Watch Elon Musk's Starship Rocket Go Out With A Boom Wile E. Coyote Style
Today's explosive trial of the SpaceX Starship prototype was considered a success according to the company's rapid development through testing model.
Revolutionary spaceflight firm SpaceX once again proved to the world they’re capable of putting on a good show today with the launch of one of their Starship prototypes, Serial Number 8, or SN8. The test was by some measures a success, as the craft was able to reach high altitude and terminate its flight at a particular location, although the landing resulted in a fireball seemingly ripped straight from Looney Tunes.
Today’s flight in Cameron County, Texas was intended to test many of the systems and subsystems on Starship and comes on the heels of an aborted test yesterday. “This suborbital flight is designed to test a number of objectives, from how the vehicle’s three Raptor engines perform to the overall aerodynamic entry capabilities of the vehicle (including its body flaps) to how the vehicle manages propellant transition. SN8 will also attempt to perform a landing flip maneuver, which would be a first for a vehicle of this size,” SpaceX said in a statement on its website.
The SN8 prototype flew for six minutes and 40 seconds in its test flight today. SN8 was supposed to reach an altitude of over 40,000 feet, but SpaceX has yet to state the official apogee for its flight. At roughly 1:44 into the flight, it appears as if one of the Starship’s engines fails or is shut down on purpose, while another goes out at 3:15.
At 4:42 into the flight, the Starship executes what SpaceX calls a “belly flop,” turning horizontal to cruise back down to a lower altitude before righting itself upright once more for landing. At 6:32, one of the Starship’s engines reignites bringing the total working engines upon landing to two, but not long after, the prototype rocket is back down to one engine during the very end of its descent phase. At 6:40, the ship crashes into the designated landing area, exploding in a magnificent fireball worthy of a Michael Bay film.
Watching these epic SpaceX failures has been at least some small part of the appeal of their highly-publicized tests and launches, and hearkens back to the early days of the Space Race. SpaceX prefers what’s known as an iterative design model, meaning the company tests and flies new vehicle designs, and test articles based on those designs, as quickly as they can, with a high risk of failure being factored into the development and learning process.
This has resulted in quicker R&D timelines for SpaceX's projects and has led to some major leaps in technological capabilities. It also results in a lot of spectacular, explosive failures. The company has even put out “greatest hits” reels of many of its explosive failures. Space X CEO Elon Musk actually has his own euphemism for these types of failures: RUD, or “Rapid Unscheduled Disassembly.”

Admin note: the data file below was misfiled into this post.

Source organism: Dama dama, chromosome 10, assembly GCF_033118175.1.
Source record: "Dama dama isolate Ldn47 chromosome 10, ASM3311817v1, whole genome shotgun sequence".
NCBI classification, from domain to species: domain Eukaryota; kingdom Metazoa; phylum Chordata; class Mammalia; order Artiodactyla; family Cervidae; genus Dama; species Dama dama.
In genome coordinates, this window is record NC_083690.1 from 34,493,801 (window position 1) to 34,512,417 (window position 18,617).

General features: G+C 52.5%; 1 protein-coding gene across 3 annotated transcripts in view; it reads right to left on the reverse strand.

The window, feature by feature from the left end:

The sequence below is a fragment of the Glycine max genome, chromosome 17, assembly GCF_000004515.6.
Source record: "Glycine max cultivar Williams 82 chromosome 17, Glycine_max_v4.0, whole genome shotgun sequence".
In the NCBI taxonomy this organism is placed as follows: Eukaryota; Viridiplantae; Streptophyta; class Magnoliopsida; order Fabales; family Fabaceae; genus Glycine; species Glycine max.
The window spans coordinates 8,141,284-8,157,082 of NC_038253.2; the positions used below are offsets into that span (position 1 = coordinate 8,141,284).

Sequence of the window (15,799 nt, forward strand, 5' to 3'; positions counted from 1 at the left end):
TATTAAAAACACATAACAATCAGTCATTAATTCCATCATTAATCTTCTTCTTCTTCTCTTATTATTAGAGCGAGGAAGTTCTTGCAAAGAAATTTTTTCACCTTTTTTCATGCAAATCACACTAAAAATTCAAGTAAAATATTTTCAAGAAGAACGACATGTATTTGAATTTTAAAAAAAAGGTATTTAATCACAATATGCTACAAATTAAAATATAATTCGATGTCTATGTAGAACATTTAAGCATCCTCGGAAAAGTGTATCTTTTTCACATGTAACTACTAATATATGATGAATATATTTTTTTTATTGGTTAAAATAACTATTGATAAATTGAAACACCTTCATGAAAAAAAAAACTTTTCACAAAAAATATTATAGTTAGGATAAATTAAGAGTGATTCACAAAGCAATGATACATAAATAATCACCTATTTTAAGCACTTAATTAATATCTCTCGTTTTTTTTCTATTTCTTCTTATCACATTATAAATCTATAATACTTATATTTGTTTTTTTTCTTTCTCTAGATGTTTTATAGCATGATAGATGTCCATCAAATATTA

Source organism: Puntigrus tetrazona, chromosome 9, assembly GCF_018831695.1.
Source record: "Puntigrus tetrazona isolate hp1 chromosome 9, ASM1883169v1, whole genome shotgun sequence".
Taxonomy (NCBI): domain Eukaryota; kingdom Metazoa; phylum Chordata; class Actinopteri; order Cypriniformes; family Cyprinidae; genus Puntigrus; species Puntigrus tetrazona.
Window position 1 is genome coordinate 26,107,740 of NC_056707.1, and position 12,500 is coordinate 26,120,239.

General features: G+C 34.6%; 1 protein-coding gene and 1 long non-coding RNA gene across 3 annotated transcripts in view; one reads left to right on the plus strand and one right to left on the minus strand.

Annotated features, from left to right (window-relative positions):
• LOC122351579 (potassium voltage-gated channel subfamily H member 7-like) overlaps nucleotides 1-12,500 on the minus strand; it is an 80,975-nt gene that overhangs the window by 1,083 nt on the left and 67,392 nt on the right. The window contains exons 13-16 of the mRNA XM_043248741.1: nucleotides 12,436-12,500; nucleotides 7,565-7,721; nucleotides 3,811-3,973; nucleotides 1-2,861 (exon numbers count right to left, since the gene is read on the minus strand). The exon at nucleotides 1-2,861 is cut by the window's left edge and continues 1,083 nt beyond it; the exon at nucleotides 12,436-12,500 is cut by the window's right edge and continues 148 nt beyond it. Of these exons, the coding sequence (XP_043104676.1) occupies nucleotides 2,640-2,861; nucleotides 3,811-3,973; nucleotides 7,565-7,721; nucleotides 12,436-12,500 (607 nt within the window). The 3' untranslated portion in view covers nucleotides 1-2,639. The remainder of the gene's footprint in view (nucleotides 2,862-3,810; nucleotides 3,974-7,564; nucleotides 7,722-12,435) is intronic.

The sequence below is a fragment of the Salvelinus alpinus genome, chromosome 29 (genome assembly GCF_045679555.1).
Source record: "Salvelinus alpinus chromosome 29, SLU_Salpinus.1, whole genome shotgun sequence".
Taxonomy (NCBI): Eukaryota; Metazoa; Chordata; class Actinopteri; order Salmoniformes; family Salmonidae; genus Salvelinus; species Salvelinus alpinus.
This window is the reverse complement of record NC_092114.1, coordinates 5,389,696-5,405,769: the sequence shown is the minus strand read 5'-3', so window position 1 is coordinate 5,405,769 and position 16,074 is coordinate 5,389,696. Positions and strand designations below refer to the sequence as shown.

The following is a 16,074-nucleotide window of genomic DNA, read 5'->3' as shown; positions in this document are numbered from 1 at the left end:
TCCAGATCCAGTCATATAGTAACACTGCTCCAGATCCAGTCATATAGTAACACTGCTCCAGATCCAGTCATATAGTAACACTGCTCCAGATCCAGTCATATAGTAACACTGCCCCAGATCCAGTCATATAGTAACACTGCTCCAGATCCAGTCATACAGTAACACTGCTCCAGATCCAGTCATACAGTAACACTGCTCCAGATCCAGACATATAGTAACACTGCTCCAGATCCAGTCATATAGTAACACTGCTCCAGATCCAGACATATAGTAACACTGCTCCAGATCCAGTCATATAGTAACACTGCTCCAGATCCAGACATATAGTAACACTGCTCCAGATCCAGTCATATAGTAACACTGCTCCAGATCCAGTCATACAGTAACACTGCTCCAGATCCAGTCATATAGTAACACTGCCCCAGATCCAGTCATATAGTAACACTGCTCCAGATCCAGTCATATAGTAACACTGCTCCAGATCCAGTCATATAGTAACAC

Thus, even though SN8 suffered a cinematic RUD upon landing, SpaceX will likely still consider the test a success, based on Musk’s post-explosion tweet.
The 160-foot-tall, stainless steel SpaceX Starship is designed to be a reusable two-stage-to-orbit (TSTO) platform which SpaceX hopes could reach orbital space, the Moon, Mars, or any point on Earth. Already, the idea of a reusable TSTO craft for cargo or personnel transportation has piqued the interest of the Department of Defense. U.S. Transportation Command (TRANSCOM) has already forged a Cooperative Research and Development Agreement (CRADA) with SpaceX to explore options for point-to-point launches capable of reaching any point on Earth in an hour. Of course, if you can deliver cargo to anywhere on the planet in an hour, you can deliver weapon systems or munitions just as fast.
Today's fiery test is an indication that America's space program may be on the verge of a revolution not seen in nearly half a century. Musk's goals are extremely ambitious, but realizing an operational Starship in any capacity would represent a massive leap in spaceflight capability.
Regardless of the uncertainty surrounding such a high-risk program, we can be sure that this won't be the last spectacular 'kaboom!' team SpaceX offers up to all mankind.
Contact the author: Brett@thedrive.com